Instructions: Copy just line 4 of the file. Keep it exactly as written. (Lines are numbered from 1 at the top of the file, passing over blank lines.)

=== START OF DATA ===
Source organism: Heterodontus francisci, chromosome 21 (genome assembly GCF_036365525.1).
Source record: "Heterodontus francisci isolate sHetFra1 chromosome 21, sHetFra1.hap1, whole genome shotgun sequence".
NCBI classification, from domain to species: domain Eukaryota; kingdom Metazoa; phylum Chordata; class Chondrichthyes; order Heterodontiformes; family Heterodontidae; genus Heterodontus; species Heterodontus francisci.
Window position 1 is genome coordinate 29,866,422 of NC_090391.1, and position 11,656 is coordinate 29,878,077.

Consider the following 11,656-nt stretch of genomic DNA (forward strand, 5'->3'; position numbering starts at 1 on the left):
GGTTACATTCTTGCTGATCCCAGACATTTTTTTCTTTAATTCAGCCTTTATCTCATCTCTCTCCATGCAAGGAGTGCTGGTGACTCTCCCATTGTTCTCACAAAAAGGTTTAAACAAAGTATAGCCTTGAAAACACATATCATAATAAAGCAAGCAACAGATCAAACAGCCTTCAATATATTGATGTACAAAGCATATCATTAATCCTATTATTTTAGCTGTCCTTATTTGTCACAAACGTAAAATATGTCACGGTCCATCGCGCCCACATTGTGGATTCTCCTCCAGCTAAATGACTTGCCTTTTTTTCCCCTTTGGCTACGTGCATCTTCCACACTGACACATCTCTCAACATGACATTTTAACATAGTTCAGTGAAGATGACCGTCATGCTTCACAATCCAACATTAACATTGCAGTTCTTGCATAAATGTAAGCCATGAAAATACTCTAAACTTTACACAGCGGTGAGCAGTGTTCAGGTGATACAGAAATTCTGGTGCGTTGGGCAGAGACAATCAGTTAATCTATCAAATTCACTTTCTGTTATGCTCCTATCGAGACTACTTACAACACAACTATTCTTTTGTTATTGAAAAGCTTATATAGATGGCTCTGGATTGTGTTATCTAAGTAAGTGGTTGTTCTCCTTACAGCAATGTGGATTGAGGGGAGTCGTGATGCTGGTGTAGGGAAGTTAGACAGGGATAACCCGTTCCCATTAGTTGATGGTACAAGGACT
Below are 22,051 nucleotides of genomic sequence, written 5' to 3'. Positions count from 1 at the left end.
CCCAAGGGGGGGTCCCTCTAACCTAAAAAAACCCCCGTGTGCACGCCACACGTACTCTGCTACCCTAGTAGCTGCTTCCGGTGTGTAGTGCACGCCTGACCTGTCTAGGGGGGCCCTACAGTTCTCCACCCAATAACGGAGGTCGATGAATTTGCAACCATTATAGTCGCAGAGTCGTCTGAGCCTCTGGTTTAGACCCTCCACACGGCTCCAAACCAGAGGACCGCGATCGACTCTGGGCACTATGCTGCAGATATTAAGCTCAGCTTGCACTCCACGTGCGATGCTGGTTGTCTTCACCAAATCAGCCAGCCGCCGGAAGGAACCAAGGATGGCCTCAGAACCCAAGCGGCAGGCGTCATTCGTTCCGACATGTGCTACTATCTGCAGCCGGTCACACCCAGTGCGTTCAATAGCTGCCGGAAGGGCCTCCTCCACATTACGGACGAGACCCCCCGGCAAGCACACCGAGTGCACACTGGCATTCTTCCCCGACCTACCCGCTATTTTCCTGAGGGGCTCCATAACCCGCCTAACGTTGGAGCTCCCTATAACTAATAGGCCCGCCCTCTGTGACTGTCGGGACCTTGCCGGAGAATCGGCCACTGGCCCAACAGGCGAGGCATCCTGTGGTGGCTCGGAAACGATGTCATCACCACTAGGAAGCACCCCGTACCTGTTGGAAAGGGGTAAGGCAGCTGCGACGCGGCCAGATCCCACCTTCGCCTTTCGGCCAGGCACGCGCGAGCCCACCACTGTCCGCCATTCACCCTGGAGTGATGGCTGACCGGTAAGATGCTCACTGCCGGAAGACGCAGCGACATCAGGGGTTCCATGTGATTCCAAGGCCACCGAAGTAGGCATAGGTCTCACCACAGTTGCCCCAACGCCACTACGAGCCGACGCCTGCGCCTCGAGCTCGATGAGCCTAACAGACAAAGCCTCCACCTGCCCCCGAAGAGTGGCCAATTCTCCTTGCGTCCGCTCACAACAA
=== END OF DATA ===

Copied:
Window position 1 is genome coordinate 29,866,422 of NC_090391.1, and position 11,656 is coordinate 29,878,077.